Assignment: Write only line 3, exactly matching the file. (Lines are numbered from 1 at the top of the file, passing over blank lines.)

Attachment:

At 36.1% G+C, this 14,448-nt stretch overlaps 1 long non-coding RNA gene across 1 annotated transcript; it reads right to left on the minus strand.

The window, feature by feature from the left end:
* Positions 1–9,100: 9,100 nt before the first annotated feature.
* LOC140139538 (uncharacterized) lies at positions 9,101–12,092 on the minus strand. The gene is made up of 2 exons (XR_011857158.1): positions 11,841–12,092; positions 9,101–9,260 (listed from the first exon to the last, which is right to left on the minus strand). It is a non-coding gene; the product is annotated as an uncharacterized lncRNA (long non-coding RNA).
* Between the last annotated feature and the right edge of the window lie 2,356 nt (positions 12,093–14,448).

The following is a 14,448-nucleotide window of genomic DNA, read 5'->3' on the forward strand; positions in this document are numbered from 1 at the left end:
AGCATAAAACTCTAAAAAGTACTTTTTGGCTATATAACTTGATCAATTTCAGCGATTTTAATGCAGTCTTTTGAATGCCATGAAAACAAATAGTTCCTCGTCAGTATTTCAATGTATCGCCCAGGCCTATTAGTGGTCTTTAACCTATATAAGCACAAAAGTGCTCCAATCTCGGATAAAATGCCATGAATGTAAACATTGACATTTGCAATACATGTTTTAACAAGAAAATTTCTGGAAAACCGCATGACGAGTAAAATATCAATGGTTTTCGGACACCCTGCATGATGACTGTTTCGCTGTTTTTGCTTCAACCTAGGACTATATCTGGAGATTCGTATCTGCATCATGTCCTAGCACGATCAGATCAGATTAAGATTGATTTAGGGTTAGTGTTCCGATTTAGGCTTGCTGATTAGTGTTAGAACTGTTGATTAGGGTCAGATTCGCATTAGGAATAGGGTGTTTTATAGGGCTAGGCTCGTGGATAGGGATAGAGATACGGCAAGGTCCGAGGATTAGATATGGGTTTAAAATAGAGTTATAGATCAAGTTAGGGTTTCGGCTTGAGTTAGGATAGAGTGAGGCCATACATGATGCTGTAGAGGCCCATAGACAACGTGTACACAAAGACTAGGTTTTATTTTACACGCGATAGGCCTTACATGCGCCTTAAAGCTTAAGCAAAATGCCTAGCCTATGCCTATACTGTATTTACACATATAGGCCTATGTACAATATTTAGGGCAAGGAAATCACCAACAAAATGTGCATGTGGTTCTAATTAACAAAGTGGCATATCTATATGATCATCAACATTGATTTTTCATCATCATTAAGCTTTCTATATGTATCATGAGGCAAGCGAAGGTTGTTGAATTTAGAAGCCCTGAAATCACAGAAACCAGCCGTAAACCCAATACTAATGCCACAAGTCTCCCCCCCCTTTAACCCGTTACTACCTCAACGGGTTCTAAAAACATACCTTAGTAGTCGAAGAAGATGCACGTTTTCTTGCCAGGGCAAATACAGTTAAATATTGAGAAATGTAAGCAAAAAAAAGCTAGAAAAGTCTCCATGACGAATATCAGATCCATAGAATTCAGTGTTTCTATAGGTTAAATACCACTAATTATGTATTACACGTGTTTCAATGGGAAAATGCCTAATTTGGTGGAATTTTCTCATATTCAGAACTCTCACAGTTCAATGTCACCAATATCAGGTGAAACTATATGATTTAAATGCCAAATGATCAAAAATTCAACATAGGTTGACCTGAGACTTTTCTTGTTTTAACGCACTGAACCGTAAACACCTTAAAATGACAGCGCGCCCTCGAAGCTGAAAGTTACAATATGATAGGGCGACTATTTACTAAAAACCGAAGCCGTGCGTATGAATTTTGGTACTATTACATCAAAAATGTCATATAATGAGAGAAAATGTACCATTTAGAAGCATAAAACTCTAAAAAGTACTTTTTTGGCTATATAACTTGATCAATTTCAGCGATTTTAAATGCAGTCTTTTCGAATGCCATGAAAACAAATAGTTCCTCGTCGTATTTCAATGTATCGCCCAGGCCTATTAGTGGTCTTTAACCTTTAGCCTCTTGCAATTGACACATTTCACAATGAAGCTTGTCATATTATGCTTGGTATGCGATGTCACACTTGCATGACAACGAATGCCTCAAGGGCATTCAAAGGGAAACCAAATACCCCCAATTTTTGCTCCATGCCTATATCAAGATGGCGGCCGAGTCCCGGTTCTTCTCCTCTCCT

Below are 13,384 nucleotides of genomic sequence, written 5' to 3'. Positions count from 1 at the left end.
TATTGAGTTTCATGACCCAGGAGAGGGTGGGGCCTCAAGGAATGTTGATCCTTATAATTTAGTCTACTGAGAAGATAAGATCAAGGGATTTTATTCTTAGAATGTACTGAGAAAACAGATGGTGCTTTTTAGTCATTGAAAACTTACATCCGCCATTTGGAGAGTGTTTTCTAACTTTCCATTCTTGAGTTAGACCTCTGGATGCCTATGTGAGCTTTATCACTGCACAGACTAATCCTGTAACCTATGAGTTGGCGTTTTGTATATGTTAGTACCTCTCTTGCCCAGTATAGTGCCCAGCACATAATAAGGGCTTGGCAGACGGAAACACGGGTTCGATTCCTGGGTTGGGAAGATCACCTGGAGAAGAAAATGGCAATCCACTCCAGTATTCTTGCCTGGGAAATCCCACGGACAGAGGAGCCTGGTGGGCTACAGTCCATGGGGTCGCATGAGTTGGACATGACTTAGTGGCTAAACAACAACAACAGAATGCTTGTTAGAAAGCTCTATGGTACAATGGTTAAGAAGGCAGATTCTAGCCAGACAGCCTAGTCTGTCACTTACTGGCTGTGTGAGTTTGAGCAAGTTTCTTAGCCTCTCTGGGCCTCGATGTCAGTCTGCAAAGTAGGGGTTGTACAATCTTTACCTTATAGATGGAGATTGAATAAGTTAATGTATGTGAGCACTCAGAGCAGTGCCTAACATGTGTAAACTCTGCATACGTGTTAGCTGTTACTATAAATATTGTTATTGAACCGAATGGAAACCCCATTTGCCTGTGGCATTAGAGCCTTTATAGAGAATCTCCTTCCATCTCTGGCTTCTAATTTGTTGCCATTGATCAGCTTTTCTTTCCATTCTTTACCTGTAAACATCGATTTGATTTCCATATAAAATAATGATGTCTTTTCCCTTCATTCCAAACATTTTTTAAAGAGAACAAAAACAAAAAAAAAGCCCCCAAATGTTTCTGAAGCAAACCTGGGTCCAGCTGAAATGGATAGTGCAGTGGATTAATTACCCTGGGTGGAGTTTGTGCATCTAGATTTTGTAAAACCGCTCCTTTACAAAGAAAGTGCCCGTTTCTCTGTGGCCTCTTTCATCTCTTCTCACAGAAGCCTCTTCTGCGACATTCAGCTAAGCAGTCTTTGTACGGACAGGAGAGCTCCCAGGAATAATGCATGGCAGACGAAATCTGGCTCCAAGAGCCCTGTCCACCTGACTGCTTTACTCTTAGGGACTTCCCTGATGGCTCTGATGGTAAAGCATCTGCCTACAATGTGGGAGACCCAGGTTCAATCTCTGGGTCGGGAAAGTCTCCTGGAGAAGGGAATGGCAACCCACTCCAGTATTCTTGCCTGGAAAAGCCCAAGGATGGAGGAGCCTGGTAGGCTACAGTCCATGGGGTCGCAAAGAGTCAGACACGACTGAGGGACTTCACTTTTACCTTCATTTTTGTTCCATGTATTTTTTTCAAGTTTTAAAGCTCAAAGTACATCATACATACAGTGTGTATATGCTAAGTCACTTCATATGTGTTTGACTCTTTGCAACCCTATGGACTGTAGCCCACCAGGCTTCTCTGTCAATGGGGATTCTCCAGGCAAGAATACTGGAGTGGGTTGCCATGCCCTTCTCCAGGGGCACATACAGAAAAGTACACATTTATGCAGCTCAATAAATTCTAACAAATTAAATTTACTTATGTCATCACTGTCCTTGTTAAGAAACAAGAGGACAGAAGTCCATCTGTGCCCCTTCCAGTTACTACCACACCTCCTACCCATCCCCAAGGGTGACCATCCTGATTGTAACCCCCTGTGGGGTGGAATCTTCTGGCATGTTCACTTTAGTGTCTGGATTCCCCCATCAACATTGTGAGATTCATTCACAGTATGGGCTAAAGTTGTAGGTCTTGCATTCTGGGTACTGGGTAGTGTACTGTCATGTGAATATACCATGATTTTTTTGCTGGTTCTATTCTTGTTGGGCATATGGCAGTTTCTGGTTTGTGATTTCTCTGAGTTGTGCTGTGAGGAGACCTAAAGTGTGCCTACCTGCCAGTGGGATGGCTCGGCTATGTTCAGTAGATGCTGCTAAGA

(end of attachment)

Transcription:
* Positions 1–9,100: 9,100 nt before the first annotated feature.